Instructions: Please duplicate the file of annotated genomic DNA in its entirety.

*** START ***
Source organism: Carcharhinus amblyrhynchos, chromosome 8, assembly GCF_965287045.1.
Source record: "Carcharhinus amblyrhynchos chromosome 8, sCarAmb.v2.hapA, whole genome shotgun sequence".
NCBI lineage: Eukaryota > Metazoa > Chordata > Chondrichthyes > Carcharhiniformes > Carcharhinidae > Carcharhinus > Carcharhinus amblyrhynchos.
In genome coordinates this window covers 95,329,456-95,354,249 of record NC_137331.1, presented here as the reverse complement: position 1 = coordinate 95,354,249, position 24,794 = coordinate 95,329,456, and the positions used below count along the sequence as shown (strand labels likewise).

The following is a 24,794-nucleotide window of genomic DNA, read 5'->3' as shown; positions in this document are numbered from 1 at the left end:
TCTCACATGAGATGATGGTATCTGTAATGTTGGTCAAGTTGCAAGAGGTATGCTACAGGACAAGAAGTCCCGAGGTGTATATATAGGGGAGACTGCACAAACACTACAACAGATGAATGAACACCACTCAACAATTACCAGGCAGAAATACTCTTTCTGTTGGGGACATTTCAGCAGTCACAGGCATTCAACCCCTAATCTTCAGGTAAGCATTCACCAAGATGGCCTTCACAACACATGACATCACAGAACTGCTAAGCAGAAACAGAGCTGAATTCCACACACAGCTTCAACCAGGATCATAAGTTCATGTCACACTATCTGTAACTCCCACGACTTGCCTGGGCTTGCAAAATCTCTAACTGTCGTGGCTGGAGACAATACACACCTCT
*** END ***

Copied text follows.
Source organism: Carcharhinus amblyrhynchos, chromosome 8, assembly GCF_965287045.1.
Source record: "Carcharhinus amblyrhynchos chromosome 8, sCarAmb.v2.hapA, whole genome shotgun sequence".
NCBI lineage: Eukaryota > Metazoa > Chordata > Chondrichthyes > Carcharhiniformes > Carcharhinidae > Carcharhinus > Carcharhinus amblyrhynchos.
In genome coordinates this window covers 95,329,456-95,354,249 of record NC_137331.1, presented here as the reverse complement: position 1 = coordinate 95,354,249, position 24,794 = coordinate 95,329,456, and the positions used below count along the sequence as shown (strand labels likewise).

The following is a 24,794-nucleotide window of genomic DNA, read 5'->3' as shown; positions in this document are numbered from 1 at the left end:
TCTCACATGAGATGATGGTATCTGTAATGTTGGTCAAGTTGCAAGAGGTATGCTACAGGACAAGAAGTCCCGAGGTGTATATATAGGGGAGACTGCACAAACACTACAACAGATGAATGAACACCACTCAACAATTACCAGGCAGAAATACTCTTTCTGTTGGGGACATTTCAGCAGTCACAGGCATTCAACCCCTAATCTTCAGGTAAGCATTCACCAAGATGGCCTTCACAACACATGACATCACAGAACTGCTAAGCAGAAACAGAGCTGAATTCCACACACAGCTTCAACCAGGATCATAAGTTCATGTCACACTATCTGTAACTCCCACGACTTGCCTGGGCTTGCAAAATCTCTAACTGTCGTGGCTGGAGACAATACACACCTCT